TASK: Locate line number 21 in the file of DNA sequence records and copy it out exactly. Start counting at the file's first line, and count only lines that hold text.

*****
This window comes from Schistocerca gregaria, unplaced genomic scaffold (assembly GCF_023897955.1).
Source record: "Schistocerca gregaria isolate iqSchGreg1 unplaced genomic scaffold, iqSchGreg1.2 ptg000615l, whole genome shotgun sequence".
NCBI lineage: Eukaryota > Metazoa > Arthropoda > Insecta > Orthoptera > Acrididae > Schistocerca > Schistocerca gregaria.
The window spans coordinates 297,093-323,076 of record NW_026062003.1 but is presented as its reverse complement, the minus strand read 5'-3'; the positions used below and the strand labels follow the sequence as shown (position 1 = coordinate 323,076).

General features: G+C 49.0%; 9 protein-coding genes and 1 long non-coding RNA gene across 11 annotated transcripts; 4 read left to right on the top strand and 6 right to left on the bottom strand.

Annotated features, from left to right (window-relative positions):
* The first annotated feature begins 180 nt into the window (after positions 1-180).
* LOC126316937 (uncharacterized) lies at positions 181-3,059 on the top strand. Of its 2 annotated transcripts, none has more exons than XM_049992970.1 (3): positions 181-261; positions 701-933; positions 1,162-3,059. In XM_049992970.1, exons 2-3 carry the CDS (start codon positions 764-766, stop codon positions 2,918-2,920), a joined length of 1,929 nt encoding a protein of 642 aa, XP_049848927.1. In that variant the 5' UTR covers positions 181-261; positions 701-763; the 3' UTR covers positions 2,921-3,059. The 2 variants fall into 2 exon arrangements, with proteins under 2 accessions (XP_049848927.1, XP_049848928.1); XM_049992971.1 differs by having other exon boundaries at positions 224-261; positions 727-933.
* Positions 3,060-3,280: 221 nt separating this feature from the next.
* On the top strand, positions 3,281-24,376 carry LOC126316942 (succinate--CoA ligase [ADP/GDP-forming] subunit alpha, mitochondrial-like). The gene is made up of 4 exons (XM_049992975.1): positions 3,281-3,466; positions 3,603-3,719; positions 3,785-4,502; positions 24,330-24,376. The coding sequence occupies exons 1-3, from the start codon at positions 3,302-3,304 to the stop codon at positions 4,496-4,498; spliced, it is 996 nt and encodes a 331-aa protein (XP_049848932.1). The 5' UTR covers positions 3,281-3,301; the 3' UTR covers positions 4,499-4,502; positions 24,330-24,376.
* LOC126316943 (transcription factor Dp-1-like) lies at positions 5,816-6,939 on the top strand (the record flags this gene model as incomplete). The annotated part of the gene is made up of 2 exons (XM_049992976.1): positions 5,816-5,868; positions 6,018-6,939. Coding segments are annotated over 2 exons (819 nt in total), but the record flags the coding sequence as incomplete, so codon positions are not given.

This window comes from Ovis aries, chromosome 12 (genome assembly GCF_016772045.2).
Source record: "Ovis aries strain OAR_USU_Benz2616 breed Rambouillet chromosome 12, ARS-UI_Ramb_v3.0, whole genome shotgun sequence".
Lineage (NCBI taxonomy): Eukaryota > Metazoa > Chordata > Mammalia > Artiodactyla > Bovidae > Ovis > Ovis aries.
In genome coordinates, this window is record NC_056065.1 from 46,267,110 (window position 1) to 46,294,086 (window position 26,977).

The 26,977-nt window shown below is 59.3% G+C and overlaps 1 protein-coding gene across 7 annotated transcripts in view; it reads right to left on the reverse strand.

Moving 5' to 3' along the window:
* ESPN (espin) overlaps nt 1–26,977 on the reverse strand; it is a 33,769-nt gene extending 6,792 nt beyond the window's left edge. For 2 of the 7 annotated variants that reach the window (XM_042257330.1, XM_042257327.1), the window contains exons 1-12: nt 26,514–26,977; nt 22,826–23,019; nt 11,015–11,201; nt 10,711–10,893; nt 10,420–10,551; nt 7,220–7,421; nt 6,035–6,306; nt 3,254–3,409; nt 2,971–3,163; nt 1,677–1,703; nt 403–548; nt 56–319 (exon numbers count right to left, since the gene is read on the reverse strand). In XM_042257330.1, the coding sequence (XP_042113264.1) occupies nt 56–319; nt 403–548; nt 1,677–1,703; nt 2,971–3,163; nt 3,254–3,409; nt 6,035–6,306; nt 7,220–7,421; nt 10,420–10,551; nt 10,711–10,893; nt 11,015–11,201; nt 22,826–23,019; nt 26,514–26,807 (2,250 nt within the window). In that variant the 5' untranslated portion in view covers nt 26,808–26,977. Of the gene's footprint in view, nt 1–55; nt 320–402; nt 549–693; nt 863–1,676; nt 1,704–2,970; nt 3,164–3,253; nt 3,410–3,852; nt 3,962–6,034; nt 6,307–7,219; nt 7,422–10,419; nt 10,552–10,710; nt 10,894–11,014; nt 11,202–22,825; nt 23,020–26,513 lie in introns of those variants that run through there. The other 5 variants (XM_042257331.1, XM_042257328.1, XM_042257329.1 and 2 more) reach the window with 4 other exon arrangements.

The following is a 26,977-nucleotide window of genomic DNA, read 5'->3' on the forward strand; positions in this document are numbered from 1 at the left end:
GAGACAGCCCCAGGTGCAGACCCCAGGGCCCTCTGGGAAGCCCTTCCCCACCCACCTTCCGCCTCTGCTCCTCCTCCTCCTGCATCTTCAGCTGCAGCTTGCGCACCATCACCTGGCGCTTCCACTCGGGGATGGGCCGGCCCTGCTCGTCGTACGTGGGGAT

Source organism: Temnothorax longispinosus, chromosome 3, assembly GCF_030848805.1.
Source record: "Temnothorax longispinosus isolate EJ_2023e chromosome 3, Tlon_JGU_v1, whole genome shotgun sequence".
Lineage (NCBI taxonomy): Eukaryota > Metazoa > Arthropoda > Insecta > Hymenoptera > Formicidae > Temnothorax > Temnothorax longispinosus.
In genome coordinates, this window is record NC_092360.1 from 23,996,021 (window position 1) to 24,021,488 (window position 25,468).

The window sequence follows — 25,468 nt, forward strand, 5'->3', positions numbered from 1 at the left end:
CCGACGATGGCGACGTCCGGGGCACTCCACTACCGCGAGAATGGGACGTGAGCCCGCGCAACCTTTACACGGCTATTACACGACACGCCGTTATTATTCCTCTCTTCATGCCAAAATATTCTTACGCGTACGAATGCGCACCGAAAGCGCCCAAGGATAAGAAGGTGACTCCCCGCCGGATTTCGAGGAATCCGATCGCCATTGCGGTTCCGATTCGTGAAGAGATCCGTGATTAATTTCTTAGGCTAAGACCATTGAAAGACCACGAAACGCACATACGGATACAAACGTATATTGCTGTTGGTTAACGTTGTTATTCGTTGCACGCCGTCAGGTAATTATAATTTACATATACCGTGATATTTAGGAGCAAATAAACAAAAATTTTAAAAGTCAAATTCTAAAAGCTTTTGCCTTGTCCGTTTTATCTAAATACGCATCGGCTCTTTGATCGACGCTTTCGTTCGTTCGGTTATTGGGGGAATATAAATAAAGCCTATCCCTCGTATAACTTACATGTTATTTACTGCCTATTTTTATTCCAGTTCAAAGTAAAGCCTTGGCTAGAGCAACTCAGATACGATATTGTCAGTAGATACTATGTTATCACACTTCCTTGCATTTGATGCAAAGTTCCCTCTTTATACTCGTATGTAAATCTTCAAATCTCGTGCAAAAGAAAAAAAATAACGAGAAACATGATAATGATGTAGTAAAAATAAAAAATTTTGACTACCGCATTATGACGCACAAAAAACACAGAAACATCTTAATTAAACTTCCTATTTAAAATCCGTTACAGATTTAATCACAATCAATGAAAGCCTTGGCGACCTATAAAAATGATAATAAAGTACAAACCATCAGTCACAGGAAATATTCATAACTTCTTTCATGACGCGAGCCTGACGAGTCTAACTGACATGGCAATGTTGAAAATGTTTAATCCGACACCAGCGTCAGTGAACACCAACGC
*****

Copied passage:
Source organism: Temnothorax longispinosus, chromosome 3, assembly GCF_030848805.1.